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Elusive Intentions: Just War Theory and the Fragmented Nation‐State.

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    • Abstract:
      How do we know what nations intend when they wage war? Scholars of the just war tradition have tended to assume that belligerent nations intend whatever their heads of state say they intend. But this confuses descriptions of intentions—only some of them sincere—with intentions themselves. In truth, intentions are much more action‐oriented and embodied than scholars have so far realized. Nor have scholars of the just war tradition adequately reckoned with the corporate character of national intentions. In order to remedy this, I draw upon the insights of both neuroscience and the scholarly subfield known as "cognitive sports psychology" in order to craft a robustly embodied and adequately corporate account of a nation's wartime intentions. But we cannot simply plug this new understanding of intention into existing formulations of what qualifies as a just war. Assessments of national intentions will remain overly verbal and insufficiently corporate as long as scholars split war into the three phases of jus ad bellum, jus in bello, and jus post bellum. Because intention is action‐oriented, we cannot know what a nation intends until it has acted; intention unfolds across all phases of war and therefore cannot be fully known until a war is finished. [ABSTRACT FROM AUTHOR]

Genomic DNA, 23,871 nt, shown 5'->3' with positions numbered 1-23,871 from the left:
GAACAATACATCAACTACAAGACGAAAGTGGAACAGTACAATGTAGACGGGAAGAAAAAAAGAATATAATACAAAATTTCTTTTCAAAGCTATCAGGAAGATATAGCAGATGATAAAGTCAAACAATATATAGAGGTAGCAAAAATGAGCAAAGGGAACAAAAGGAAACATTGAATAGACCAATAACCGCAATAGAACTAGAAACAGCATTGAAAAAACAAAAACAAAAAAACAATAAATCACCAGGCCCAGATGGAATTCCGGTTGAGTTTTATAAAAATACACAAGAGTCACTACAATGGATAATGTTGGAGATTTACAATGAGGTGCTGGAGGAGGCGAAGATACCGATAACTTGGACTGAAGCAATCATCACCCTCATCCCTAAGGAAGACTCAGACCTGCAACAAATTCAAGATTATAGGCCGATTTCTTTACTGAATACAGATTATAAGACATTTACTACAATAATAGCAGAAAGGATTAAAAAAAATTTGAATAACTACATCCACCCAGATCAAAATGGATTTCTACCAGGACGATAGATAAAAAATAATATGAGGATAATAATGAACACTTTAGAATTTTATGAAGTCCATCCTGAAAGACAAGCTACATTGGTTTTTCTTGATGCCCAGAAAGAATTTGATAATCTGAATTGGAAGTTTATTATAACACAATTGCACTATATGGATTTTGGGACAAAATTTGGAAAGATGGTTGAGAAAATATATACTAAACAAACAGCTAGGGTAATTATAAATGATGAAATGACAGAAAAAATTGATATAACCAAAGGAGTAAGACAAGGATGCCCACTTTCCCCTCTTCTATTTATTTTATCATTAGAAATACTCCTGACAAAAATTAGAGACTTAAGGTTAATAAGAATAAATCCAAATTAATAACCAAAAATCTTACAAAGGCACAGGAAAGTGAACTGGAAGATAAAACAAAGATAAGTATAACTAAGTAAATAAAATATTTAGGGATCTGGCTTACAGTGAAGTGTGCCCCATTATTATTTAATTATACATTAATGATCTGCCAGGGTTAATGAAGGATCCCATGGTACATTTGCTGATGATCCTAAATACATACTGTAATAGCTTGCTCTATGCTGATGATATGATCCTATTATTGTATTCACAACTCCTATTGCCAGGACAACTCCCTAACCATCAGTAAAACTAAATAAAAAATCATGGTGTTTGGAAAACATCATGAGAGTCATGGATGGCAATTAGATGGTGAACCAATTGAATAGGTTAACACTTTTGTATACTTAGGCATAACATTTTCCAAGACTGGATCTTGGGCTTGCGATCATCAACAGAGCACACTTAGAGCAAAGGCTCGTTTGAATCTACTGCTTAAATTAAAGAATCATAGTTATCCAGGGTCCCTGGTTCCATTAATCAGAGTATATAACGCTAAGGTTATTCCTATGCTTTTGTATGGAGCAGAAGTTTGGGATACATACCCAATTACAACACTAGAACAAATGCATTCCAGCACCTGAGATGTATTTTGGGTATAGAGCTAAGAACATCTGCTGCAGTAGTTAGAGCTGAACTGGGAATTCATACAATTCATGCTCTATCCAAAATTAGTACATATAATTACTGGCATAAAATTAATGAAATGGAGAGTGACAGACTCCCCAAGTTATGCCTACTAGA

• Abstract:
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